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You seem now to be talking about something different than me. I'm referring to your notion that "better, sterner discipline" will help. It won't.

That approach quickly plateaus. Then more discipline harms improvement because people just start covering up mistakes to avoid punishment. In addition to being covered in the book on air safety I already mentioned, your "beatings will continue" theory is basically why Detroit spent decades trying and failing to make cars as reliable as Toyota's. This was true even when Toyota went to great lengths to teach GM how to do it.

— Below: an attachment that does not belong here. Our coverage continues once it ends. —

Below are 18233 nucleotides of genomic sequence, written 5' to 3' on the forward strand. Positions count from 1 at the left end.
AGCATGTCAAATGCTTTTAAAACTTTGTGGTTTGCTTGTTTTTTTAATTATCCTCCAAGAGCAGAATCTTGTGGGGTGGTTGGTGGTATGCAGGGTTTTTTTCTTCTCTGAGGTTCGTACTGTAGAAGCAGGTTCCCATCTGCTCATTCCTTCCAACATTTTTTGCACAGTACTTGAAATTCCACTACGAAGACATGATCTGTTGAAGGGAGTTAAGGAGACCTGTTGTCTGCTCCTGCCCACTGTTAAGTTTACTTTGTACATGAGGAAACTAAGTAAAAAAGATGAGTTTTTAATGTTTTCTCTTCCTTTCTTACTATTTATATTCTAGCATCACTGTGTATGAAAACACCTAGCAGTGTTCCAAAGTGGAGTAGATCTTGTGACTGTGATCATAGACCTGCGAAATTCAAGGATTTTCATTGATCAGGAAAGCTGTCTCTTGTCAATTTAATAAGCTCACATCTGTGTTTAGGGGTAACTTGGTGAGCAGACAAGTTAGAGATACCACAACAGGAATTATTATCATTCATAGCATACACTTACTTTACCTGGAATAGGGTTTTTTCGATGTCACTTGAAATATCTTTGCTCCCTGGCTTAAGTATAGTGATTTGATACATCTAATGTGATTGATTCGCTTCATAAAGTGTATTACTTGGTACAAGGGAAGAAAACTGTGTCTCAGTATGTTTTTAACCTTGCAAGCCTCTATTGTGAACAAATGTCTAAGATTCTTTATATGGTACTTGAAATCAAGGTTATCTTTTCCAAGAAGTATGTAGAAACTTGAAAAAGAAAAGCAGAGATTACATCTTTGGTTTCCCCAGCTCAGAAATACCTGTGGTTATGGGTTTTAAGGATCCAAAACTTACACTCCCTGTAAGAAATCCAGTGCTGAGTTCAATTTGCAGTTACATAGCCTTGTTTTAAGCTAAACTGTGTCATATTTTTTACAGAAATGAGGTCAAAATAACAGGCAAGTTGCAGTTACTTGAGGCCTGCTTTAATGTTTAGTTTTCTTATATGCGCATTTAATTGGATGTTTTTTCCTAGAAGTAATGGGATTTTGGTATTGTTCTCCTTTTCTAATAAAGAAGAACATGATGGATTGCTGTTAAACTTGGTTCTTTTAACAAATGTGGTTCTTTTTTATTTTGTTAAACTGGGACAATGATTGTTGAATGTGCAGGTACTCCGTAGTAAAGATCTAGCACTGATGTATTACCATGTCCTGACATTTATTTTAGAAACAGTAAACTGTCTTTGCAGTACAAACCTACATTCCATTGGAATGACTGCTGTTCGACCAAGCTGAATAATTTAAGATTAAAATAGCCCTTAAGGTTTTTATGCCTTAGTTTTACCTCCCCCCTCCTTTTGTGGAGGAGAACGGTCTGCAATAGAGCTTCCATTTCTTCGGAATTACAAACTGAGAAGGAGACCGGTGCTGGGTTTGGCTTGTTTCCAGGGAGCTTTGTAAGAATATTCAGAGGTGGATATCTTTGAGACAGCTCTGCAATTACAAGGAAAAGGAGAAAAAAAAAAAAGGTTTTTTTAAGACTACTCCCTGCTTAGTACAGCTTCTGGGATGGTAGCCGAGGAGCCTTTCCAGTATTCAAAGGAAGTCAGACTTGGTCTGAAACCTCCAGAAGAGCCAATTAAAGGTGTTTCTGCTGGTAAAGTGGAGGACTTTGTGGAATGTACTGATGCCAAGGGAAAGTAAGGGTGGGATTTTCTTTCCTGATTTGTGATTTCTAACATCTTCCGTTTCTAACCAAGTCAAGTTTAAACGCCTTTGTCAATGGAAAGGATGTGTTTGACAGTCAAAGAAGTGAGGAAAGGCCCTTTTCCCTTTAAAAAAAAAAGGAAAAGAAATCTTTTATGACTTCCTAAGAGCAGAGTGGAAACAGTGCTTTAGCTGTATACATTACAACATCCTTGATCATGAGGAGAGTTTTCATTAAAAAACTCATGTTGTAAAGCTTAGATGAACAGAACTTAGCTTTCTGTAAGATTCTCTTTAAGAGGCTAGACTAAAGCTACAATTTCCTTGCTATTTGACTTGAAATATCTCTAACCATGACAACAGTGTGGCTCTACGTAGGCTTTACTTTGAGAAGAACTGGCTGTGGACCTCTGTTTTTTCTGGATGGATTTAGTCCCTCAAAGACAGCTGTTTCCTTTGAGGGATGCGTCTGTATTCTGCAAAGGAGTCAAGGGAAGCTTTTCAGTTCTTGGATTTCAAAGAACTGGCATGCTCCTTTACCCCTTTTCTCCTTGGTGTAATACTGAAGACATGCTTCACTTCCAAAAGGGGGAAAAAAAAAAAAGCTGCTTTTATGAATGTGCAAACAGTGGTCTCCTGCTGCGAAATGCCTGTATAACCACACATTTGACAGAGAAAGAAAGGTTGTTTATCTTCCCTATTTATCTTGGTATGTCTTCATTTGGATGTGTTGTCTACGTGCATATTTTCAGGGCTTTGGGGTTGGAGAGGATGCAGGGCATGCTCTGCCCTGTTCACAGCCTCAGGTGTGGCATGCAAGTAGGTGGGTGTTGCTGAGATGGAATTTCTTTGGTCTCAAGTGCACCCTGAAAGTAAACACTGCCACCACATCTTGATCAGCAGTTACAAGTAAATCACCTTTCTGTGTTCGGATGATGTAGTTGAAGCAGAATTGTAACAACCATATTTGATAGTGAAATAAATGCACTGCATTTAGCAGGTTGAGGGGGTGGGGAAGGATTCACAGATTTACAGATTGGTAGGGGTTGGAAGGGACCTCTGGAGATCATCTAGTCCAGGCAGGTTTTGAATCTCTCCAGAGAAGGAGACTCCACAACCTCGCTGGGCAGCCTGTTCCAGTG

That experience was covered engagingly in This American Life's episode NUMMI:

http://www.thisamericanlife.org/radio-archives/episode/403/n...




Yes you do seem to be having a different conversation. We were discussing firearm safety. There is a right way, and that way is well understood. States which encourage cavalier firearm handling in their soldiery (I don't propose firing this soldier, but certainly let's fire whoever trained him) are explicitly valuing some other goals over the lives and health of residents.




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